The 'Step up' NAS and Media Vault using a Raspberry Pi
I wanted to build my own NAS so that my music, pictures and movies could be backed up to a machine that could be tucked away somewhere in the house away from the main PC in the lounge. I figured that if someone broke in and nicked the main PC at least all my data would be safe. I also wanted it to stream music to the hifi (via DLAN) because I didn't want to have to turn my PC on in every time I want to play music.
So I built a NAS out of an old PC I was given plus two 3Tb drives and 'Open Media Vault' (OMV) to organise it all. This also supports miniDLNA for the music streaming part. All worked fine.
Except for the noise.
You see - the place I chose to put this beast was just outside my bedroom door on the landing - and this PC has three fans running when it is on. It's actually a very quiet PC but I could still hear it whirring away all night long and that bothered me. Too much electricity wasted just running this thing 24/7.
What I needed was a quiet, low-cost, cheap to run PC for the media streaming and then turn the OMV monster on only when I needed to back up something.
That's when I had the idea for a 'Step-Up' NAS.
The plan was to have a Raspberry Pi running 24/7 with a 64Gb memory stick holding all my music (I have about 20Gb of mp3's in all) which would be running miniDLNA. The Pi costs around £30 and the 64Gb stick can now be had for just £15. No moving parts, no fans, no noise, very low power consumption. Perfect.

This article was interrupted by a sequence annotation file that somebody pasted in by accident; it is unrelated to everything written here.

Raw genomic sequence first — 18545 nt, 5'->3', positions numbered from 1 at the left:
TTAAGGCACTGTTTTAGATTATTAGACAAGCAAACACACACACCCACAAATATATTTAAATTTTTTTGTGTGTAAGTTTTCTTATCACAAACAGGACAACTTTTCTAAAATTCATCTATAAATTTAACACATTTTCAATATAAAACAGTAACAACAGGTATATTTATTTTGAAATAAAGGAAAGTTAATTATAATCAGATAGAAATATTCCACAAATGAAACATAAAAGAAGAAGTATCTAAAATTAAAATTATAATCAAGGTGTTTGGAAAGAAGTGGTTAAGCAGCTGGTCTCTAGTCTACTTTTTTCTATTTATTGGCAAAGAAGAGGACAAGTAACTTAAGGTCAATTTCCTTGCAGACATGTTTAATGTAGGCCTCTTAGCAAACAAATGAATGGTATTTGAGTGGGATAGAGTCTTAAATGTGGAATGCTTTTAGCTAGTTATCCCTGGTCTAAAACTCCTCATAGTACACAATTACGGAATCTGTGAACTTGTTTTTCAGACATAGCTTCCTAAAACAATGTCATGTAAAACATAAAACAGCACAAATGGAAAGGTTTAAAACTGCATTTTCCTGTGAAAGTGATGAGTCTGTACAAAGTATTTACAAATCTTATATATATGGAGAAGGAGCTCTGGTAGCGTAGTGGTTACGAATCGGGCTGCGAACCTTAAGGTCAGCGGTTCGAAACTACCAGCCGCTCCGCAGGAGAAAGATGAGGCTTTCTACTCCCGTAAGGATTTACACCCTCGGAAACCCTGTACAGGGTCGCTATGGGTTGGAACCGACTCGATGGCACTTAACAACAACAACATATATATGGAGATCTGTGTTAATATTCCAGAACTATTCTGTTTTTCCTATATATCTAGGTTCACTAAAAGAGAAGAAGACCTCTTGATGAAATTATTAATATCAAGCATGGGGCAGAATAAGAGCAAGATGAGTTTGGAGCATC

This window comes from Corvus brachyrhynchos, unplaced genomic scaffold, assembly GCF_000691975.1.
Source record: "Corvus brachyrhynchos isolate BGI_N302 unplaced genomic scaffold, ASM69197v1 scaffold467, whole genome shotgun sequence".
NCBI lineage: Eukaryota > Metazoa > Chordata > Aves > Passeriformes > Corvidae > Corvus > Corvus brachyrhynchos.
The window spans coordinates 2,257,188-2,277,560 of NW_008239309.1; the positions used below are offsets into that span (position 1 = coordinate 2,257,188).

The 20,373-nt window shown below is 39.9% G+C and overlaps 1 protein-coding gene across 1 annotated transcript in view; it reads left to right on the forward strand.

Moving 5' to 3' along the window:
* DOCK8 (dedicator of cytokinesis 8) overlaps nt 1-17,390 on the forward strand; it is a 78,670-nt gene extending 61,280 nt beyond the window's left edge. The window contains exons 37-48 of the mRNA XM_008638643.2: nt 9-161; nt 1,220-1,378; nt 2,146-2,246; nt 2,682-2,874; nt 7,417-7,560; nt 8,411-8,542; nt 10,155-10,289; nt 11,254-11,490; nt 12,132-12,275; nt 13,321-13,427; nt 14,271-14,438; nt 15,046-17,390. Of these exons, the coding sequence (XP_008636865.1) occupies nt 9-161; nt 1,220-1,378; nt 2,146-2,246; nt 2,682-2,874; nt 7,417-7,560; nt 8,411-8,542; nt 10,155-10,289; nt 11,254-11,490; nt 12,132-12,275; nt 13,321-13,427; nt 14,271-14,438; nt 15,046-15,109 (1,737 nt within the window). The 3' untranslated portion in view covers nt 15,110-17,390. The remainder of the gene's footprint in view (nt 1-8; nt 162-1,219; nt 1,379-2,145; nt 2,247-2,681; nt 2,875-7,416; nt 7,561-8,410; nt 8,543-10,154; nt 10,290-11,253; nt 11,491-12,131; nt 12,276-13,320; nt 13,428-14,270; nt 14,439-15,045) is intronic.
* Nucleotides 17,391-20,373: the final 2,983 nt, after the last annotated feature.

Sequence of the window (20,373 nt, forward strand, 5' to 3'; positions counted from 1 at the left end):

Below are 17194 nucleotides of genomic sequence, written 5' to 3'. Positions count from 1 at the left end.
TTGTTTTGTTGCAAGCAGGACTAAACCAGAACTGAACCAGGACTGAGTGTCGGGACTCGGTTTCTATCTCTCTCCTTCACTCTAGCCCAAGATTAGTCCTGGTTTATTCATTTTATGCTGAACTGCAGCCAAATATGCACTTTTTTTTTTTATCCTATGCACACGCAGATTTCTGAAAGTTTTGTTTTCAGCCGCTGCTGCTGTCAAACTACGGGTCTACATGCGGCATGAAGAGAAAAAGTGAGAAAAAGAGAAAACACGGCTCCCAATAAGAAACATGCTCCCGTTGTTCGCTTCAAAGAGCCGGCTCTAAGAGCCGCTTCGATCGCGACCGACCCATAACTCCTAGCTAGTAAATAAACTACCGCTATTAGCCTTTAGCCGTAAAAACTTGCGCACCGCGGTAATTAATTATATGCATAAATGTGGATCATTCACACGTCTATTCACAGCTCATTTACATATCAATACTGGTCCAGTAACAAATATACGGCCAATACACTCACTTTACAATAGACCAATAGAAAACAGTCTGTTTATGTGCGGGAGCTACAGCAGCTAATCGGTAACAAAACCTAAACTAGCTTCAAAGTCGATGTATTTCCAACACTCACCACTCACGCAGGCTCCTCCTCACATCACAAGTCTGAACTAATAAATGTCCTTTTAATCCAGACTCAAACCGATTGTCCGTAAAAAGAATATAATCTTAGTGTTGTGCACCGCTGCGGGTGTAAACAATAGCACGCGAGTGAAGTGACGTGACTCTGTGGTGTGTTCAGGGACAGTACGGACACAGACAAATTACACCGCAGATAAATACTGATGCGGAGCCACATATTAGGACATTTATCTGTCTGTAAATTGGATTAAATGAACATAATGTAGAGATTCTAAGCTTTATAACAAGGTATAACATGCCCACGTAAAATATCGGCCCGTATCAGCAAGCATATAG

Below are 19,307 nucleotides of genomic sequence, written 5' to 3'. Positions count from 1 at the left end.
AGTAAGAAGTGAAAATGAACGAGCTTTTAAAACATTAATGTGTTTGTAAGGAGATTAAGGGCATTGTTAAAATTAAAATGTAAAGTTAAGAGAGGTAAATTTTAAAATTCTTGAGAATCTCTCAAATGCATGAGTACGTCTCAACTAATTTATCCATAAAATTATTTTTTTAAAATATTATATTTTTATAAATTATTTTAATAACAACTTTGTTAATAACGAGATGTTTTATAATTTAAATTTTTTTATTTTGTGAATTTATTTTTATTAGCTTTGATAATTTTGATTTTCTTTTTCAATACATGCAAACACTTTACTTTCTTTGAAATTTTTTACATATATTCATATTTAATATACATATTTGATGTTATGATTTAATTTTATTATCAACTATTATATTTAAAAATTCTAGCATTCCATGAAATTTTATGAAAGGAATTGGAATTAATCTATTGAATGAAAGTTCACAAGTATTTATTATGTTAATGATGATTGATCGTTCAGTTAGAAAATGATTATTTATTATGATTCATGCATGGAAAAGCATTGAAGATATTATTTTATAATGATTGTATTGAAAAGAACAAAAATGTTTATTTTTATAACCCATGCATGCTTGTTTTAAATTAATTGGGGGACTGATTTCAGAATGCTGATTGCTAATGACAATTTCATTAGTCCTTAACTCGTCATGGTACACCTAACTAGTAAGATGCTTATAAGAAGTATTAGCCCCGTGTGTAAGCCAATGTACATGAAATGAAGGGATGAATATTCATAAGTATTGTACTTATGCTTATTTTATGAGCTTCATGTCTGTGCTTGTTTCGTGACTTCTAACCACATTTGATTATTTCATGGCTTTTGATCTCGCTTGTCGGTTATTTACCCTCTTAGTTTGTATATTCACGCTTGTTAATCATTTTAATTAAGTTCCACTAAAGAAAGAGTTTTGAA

The Pi would also be running an Apache Web Server and host a web page with an 'On/Off' button on it. When pressed this button would instruct the Pi to raise one of the GPIO pins for 0.5 seconds. This pin is connected to a transistor which will short out the on/off button on the front of the monster OMV PC thus turning it on or off.
The Raspberry Pi is actually mounted inside the other PC with wires running to the on/off switch. In addition the Pi is powered from the stand-by power provided by the main PC PSU so that I only have one mains plug.
Here is a picture of the Pi sitting inside the main PC:
And this is where the Pi gets its' power - the purple wire from the PSU carries a nice steady 5v even when the main PC is off. I wired this through to the 5v line on the GPIO port on the Pi:
So at the back of the PC there is only one power cable for both computers but two network cables - one for the Pi and one for the main NAS:
The green one is for the OMV NAS, the white one disappearing through the backplane is plugged into the Pi. I should come up with a better socket/plug thing for this... but hey, it works.
The web page couldn't be simpler! :
There's a 'ping' script running in the php for the page so that I can make the button turn green when the OMV is up and running:
The OMV PC also runs 'OwnCloud' so that files can be served up to any device that connects to the PC over the network using a browser. By setting the port forwarding rules on my router I can now remotely access the on/off page on the Pi, switch on the OMV machine and then (after waiting 30 seconds for it to boot) log on to the OwnCloud service on the main PC and download anything from my main NAS. When I've got the album/picture/movie I wanted I then go back to the Pi's on/off page and switch the OMV NAS off again.
So if I want to listen to some music that I have at home I can now download anything from my library by firing up my own cloud server remotely.
And I can sleep at night because the Pi runs completely silently....